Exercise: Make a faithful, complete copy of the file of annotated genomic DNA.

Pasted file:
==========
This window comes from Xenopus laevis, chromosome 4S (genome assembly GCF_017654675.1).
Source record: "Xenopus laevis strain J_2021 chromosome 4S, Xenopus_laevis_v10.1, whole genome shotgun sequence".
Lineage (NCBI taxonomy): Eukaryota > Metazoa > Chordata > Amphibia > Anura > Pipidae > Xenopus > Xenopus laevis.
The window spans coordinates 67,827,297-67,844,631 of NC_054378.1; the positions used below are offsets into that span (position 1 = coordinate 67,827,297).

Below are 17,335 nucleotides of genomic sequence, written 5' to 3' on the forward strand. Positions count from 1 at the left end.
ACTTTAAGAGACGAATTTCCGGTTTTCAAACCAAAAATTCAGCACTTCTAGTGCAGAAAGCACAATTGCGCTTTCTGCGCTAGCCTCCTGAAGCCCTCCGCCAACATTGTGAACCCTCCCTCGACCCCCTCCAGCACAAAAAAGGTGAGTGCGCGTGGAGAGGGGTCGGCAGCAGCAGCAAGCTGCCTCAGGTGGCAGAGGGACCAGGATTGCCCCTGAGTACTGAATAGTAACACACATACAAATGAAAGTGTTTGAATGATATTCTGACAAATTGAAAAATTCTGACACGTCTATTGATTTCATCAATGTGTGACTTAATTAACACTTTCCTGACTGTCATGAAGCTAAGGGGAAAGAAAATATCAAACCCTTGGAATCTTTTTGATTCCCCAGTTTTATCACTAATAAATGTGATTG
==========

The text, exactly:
This window comes from Xenopus laevis, chromosome 4S (genome assembly GCF_017654675.1).
Source record: "Xenopus laevis strain J_2021 chromosome 4S, Xenopus_laevis_v10.1, whole genome shotgun sequence".
Lineage (NCBI taxonomy): Eukaryota > Metazoa > Chordata > Amphibia > Anura > Pipidae > Xenopus > Xenopus laevis.
The window spans coordinates 67,827,297-67,844,631 of NC_054378.1; the positions used below are offsets into that span (position 1 = coordinate 67,827,297).

Below are 17,335 nucleotides of genomic sequence, written 5' to 3' on the forward strand. Positions count from 1 at the left end.
ACTTTAAGAGACGAATTTCCGGTTTTCAAACCAAAAATTCAGCACTTCTAGTGCAGAAAGCACAATTGCGCTTTCTGCGCTAGCCTCCTGAAGCCCTCCGCCAACATTGTGAACCCTCCCTCGACCCCCTCCAGCACAAAAAAGGTGAGTGCGCGTGGAGAGGGGTCGGCAGCAGCAGCAAGCTGCCTCAGGTGGCAGAGGGACCAGGATTGCCCCTGAGTACTGAATAGTAACACACATACAAATGAAAGTGTTTGAATGATATTCTGACAAATTGAAAAATTCTGACACGTCTATTGATTTCATCAATGTGTGACTTAATTAACACTTTCCTGACTGTCATGAAGCTAAGGGGAAAGAAAATATCAAACCCTTGGAATCTTTTTGATTCCCCAGTTTTATCACTAATAAATGTGATTG